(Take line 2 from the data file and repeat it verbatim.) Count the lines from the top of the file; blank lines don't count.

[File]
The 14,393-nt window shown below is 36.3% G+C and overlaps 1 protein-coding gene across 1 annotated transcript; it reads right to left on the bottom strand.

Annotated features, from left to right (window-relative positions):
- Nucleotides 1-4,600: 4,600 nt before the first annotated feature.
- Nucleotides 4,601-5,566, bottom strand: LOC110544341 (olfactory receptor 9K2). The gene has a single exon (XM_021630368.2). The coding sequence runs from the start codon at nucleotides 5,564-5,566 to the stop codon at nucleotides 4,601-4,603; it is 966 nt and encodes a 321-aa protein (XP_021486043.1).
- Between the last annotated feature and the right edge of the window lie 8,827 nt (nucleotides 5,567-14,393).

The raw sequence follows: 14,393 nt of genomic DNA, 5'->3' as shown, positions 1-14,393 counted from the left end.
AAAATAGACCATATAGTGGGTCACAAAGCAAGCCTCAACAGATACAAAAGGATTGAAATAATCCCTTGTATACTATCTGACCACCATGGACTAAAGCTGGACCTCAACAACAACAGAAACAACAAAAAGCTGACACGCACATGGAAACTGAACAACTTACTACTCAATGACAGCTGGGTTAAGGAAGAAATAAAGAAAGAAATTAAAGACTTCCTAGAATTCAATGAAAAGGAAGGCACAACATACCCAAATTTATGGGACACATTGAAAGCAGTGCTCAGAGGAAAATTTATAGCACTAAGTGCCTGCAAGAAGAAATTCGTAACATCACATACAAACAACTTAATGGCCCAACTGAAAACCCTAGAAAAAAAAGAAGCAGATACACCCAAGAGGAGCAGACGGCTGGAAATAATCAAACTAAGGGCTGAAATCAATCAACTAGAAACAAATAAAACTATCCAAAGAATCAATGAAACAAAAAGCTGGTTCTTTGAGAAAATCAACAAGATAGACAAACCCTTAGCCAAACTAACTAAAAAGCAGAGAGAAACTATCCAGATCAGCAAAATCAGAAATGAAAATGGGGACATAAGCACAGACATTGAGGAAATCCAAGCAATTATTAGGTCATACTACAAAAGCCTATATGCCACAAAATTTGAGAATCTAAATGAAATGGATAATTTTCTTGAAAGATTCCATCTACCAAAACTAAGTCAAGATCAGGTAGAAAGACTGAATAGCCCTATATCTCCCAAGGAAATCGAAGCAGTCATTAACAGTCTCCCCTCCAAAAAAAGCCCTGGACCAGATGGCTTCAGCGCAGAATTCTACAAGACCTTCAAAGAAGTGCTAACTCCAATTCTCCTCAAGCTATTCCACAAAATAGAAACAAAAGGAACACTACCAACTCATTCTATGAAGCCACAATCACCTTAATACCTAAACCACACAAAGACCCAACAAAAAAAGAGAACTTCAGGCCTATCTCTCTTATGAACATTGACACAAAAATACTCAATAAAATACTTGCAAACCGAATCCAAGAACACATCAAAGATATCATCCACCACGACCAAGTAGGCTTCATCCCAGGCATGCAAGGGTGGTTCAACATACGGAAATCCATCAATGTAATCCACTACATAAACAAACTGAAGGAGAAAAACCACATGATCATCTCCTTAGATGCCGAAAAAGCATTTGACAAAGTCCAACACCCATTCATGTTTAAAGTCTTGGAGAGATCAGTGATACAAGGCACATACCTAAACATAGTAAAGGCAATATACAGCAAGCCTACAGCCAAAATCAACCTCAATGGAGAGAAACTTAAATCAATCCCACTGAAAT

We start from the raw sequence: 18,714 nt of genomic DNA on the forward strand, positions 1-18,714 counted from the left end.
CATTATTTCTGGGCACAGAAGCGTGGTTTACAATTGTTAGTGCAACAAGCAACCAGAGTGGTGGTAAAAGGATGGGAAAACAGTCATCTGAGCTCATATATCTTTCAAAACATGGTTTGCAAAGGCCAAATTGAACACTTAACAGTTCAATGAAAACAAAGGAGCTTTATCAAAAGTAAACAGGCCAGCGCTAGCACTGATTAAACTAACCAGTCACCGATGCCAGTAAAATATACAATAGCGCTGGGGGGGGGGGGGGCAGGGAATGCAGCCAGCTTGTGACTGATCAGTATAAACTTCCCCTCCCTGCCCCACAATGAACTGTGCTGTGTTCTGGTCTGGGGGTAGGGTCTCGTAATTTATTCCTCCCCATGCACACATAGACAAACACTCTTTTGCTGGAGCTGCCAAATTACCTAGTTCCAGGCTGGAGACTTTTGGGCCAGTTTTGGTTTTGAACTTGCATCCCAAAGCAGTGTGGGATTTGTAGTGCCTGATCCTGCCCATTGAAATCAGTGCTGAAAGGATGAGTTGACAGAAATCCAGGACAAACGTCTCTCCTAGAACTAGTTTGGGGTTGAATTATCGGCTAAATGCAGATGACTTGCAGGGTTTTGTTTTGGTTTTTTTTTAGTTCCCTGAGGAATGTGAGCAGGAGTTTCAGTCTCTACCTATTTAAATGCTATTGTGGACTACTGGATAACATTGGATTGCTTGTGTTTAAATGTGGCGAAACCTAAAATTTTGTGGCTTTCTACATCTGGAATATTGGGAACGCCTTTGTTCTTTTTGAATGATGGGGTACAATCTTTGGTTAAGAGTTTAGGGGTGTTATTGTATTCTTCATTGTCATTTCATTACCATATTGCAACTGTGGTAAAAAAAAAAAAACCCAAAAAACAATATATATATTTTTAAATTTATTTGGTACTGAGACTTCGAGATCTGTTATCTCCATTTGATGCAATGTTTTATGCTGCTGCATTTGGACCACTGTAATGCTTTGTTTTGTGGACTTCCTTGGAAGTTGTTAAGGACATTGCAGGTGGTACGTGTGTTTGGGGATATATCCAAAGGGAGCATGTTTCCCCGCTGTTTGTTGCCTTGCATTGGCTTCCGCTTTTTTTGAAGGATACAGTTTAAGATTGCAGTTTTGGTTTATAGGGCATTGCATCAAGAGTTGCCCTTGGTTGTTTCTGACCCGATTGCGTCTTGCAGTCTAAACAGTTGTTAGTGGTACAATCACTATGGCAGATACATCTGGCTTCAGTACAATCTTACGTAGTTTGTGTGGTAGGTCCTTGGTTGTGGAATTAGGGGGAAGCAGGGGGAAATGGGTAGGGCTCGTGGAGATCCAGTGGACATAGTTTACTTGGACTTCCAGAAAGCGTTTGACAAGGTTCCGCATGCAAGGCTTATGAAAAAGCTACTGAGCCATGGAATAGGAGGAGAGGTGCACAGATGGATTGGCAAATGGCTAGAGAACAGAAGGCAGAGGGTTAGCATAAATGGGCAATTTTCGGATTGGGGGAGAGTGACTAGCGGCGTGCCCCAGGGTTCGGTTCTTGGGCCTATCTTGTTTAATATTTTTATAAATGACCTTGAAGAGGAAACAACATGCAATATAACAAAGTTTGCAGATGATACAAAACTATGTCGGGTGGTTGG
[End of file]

Annotated features, from left to right (window-relative positions):